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More factory job losses

Business

Sekete Lesaoana

Lesotho Precious Garments Pty Ltd has begun handing retrenchment letters to its workers due to the lack of business.

According to United Textile Employees (UNITE), which represents some of the workers at the factory, up to 3500 workers are losing their jobs permanently, while 900 are being temporarily laid off.

The firm employs about 4,400 workers.

Lesotho Precious Garments was not available for comment, but according to the retrenchment letters given to the workers, the company is struggling financially due to the lack of demand for its products.

The letters are dated March 20, 2023.

“With this letter management of Lesotho Precious garments informs you that following consultations that took place recently with trade unions and non-trade unions of which you are a member, the company formally gives you notice of retrenchment on account of economic reasons confronting the company due to lack and/or shortage of orders,” read the retrenchment letters.

They added: “…Part of the agreement the employer has with the unions is that you are at liberty to enter into a special reemployment contract of six months with terms and conditions summarized in the collective agreement the employer has with the unions.”

In an interview with Newsday, Deputy General Secretary of UNITE, Potloane Monare, said the layoffs were just an attempt by the firm to influence the outcome of the ongoing minimum wage negotiations.

Workers and employers are currently locked in a stalemate after employers wanted a 20 percent wage hike while employers were only prepared to offer four percent.

The Ministry of Labour and Employment has since attempted to strike a balance between the two sides by proposing a compromised 6.6 percent wage hike, for the public to comment on.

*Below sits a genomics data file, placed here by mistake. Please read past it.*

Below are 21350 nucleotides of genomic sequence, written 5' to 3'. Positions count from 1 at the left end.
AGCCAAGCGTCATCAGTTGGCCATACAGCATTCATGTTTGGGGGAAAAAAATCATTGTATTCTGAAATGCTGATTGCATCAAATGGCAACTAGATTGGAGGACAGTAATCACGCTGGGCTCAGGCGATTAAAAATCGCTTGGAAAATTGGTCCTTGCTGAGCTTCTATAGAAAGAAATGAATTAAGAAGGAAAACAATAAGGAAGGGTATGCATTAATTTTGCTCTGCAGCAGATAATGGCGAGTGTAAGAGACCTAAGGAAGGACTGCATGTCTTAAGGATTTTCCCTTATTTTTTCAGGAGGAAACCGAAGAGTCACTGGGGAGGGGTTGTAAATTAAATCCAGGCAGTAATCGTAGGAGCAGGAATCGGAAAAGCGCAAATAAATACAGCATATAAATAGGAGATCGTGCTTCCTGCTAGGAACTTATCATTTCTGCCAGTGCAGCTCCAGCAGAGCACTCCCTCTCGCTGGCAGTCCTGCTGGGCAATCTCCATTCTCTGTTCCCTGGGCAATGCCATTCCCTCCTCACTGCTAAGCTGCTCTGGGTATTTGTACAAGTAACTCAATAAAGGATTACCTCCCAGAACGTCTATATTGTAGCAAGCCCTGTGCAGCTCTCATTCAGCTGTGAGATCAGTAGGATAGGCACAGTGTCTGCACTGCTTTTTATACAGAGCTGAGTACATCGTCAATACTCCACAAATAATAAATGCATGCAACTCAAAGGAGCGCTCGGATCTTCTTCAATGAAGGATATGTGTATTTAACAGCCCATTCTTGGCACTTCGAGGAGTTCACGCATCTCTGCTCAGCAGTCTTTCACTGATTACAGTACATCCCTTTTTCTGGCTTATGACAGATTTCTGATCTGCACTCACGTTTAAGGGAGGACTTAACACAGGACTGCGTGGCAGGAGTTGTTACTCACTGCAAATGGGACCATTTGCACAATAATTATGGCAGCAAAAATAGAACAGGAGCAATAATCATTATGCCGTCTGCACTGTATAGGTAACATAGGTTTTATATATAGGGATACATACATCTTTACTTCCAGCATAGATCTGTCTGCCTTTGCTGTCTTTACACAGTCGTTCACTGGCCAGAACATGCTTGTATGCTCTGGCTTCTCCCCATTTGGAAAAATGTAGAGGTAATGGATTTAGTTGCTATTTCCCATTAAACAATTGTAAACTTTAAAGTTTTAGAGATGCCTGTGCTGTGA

“This is just a tactic that these employers are using to fight the minimum wage review. We have been in several meetings with them for the past two years, to discuss the issue,” Monare said.

He added: “The company says it has run out of funds to pay salaries as it hasn’t received orders. This is done so that workers don’t push for the minimum wage review they demand, as they might feel it is better to continue earning current salaries than to get retrenched after the minimum is reviewed”.

Monare further indicated the company had not backed up its allegation of cash flow challenges with evidence, and therefore they were not convinced of these problems.

He said they were considering dragging the factory to court over the matter.

“When we request the company to show us statements that prove that there are financial woes, it fails to. This is because it has got to bear statements that are between it and its suppliers where there is an agreement of failure to supply.

“We have not been presented with anything that proves what they are saying and we will drag them to the courts of law, and we are at the urge of writing salary referrals in preparation for such,” Monare said.

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